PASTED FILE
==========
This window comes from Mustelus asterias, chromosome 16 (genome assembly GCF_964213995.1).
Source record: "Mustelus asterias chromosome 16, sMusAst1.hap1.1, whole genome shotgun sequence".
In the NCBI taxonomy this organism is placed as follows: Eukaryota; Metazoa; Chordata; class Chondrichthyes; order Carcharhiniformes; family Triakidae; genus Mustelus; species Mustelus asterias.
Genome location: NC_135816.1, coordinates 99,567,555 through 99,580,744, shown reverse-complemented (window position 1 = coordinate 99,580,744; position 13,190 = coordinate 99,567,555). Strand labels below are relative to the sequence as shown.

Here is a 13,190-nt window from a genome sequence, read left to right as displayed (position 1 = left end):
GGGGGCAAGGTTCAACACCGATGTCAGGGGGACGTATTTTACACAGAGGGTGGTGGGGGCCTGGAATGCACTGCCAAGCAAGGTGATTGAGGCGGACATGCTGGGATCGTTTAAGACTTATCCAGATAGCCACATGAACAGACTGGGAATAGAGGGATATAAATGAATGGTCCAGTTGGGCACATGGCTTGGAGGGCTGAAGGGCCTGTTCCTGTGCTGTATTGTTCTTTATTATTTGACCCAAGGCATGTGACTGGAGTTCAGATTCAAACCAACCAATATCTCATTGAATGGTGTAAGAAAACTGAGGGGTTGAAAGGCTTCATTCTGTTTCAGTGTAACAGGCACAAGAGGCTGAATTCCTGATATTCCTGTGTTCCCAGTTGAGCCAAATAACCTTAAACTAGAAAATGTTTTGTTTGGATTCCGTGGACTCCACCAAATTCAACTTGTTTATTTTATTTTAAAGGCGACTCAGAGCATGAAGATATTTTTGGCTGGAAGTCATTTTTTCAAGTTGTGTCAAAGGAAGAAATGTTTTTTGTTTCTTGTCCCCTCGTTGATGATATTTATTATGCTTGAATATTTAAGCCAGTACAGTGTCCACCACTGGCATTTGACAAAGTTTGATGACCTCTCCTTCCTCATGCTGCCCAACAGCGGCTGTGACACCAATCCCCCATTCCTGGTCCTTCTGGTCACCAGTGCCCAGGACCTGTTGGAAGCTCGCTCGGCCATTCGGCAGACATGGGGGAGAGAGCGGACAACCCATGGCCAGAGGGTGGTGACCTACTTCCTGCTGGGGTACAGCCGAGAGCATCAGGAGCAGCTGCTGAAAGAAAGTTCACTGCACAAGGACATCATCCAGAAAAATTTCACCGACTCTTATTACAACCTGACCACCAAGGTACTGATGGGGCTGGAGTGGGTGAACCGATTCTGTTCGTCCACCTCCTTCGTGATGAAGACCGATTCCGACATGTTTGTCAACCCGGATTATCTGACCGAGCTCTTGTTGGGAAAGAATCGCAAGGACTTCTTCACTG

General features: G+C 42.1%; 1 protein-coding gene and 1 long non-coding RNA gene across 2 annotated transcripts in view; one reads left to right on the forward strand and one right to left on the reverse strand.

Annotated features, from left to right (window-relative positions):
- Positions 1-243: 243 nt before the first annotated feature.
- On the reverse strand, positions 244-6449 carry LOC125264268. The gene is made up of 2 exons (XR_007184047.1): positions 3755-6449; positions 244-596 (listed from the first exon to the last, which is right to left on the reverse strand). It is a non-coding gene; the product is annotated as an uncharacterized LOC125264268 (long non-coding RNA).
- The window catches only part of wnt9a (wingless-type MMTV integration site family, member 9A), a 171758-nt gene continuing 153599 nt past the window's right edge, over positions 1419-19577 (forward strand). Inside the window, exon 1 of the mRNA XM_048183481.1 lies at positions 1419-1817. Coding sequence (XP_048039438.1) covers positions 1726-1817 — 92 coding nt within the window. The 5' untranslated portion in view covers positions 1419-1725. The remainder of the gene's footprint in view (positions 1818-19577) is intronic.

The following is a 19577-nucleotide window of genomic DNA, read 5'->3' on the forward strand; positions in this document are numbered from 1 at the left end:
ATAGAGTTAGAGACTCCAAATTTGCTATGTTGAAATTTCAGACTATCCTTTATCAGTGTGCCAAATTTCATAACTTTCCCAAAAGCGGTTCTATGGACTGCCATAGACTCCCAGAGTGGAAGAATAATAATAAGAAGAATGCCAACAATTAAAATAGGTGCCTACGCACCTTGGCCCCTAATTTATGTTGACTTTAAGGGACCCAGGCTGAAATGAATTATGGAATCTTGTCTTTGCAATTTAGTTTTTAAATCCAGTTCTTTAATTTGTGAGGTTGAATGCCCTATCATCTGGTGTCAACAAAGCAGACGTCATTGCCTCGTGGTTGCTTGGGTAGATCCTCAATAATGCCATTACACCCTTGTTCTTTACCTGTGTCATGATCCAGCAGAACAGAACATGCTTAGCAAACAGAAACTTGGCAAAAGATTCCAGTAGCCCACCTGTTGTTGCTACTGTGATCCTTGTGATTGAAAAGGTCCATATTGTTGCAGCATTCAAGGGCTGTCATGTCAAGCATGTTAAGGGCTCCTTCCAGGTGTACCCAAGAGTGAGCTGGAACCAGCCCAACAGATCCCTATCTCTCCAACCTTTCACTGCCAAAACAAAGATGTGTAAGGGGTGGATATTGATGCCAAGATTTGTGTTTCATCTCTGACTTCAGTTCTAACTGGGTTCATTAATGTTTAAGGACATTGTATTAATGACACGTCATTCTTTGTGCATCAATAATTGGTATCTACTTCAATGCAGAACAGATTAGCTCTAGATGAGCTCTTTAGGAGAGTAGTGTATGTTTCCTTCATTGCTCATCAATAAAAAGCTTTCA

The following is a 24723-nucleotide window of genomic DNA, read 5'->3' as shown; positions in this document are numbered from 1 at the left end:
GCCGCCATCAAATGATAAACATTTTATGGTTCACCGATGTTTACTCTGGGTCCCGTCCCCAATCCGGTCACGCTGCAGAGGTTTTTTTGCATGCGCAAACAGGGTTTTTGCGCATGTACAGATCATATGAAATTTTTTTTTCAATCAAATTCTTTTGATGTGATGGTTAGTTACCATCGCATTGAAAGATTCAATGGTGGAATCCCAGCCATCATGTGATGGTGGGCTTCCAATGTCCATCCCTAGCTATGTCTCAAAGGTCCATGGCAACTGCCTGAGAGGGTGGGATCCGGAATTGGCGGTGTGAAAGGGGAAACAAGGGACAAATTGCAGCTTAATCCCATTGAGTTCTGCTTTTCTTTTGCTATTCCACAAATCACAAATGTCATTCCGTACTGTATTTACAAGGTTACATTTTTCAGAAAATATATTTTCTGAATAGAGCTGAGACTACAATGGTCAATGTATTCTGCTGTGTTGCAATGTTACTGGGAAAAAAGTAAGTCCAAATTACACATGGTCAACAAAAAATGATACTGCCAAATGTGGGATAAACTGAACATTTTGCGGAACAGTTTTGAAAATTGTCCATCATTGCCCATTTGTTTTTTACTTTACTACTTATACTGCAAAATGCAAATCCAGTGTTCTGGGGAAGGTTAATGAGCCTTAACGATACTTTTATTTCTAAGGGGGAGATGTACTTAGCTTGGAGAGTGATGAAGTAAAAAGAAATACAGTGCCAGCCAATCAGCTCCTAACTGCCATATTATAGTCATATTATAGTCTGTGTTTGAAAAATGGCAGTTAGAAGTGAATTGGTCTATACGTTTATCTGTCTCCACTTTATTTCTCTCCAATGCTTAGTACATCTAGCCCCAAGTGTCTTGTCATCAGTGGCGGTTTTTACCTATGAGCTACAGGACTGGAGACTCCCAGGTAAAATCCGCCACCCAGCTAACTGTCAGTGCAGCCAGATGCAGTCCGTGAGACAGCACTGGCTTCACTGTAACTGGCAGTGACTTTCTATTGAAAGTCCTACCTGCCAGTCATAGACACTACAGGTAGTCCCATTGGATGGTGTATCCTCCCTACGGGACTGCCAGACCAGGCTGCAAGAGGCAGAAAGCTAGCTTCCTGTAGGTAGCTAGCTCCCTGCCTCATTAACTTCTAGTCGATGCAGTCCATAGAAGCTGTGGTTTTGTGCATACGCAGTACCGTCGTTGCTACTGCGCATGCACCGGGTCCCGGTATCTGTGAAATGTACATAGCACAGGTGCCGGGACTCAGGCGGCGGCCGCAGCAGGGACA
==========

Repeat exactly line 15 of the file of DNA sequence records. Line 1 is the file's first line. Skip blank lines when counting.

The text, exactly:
GCCGCCATCAAATGATAAACATTTTATGGTTCACCGATGTTTACTCTGGGTCCCGTCCCCAATCCGGTCACGCTGCAGAGGTTTTTTTGCATGCGCAAACAGGGTTTTTGCGCATGTACAGATCATATGAAATTTTTTTTTCAATCAAATTCTTTTGATGTGATGGTTAGTTACCATCGCATTGAAAGATTCAATGGTGGAATCCCAGCCATCATGTGATGGTGGGCTTCCAATGTCCATCCCTAGCTATGTCTCAAAGGTCCATGGCAACTGCCTGAGAGGGTGGGATCCGGAATTGGCGGTGTGAAAGGGGAAACAAGGGACAAATTGCAGCTTAATCCCATTGAGTTCTGCTTTTCTTTTGCTATTCCACAAATCACAAATGTCATTCCGTACTGTATTTACAAGGTTACATTTTTCAGAAAATATATTTTCTGAATAGAGCTGAGACTACAATGGTCAATGTATTCTGCTGTGTTGCAATGTTACTGGGAAAAAAGTAAGTCCAAATTACACATGGTCAACAAAAAATGATACTGCCAAATGTGGGATAAACTGAACATTTTGCGGAACAGTTTTGAAAATTGTCCATCATTGCCCATTTGTTTTTTACTTTACTACTTATACTGCAAAATGCAAATCCAGTGTTCTGGGGAAGGTTAATGAGCCTTAACGATACTTTTATTTCTAAGGGGGAGATGTACTTAGCTTGGAGAGTGATGAAGTAAAAAGAAATACAGTGCCAGCCAATCAGCTCCTAACTGCCATATTATAGTCATATTATAGTCTGTGTTTGAAAAATGGCAGTTAGAAGTGAATTGGTCTATACGTTTATCTGTCTCCACTTTATTTCTCTCCAATGCTTAGTACATCTAGCCCCAAGTGTCTTGTCATCAGTGGCGGTTTTTACCTATGAGCTACAGGACTGGAGACTCCCAGGTAAAATCCGCCACCCAGCTAACTGTCAGTGCAGCCAGATGCAGTCCGTGAGACAGCACTGGCTTCACTGTAACTGGCAGTGACTTTCTATTGAAAGTCCTACCTGCCAGTCATAGACACTACAGGTAGTCCCATTGGATGGTGTATCCTCCCTACGGGACTGCCAGACCAGGCTGCAAGAGGCAGAAAGCTAGCTTCCTGTAGGTAGCTAGCTCCCTGCCTCATTAACTTCTAGTCGATGCAGTCCATAGAAGCTGTGGTTTTGTGCATACGCAGTACCGTCGTTGCTACTGCGCATGCACCGGGTCCCGGTATCTGTGAAATGTACATAGCACAGGTGCCGGGACTCAGGCGGCGGCCGCAGCAGGGACA